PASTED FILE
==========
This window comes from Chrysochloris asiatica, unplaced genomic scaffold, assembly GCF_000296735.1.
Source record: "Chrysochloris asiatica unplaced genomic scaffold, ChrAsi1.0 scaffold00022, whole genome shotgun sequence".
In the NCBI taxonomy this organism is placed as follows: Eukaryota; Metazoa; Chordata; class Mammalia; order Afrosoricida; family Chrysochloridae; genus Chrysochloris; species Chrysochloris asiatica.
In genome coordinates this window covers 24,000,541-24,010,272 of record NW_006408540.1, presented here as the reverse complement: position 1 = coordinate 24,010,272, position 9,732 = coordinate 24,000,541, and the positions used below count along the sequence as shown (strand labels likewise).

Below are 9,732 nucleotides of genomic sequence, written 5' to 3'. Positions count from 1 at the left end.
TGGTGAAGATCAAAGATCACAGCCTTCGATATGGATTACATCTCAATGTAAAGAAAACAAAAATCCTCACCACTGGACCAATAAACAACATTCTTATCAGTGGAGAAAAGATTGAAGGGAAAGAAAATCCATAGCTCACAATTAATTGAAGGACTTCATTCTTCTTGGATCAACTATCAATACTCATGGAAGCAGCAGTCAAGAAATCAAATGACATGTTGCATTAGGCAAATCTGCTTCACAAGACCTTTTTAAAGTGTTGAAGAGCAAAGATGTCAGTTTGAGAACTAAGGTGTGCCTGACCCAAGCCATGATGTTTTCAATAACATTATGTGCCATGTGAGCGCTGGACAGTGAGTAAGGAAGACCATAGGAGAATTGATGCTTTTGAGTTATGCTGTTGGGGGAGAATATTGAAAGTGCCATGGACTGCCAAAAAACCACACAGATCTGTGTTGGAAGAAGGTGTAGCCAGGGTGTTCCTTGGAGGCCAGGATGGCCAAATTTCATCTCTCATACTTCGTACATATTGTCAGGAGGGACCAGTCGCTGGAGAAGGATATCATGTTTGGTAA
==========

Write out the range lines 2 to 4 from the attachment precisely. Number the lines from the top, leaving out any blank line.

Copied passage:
Source record: "Chrysochloris asiatica unplaced genomic scaffold, ChrAsi1.0 scaffold00022, whole genome shotgun sequence".
In the NCBI taxonomy this organism is placed as follows: Eukaryota; Metazoa; Chordata; class Mammalia; order Afrosoricida; family Chrysochloridae; genus Chrysochloris; species Chrysochloris asiatica.
In genome coordinates this window covers 24,000,541-24,010,272 of record NW_006408540.1, presented here as the reverse complement: position 1 = coordinate 24,010,272, position 9,732 = coordinate 24,000,541, and the positions used below count along the sequence as shown (strand labels likewise).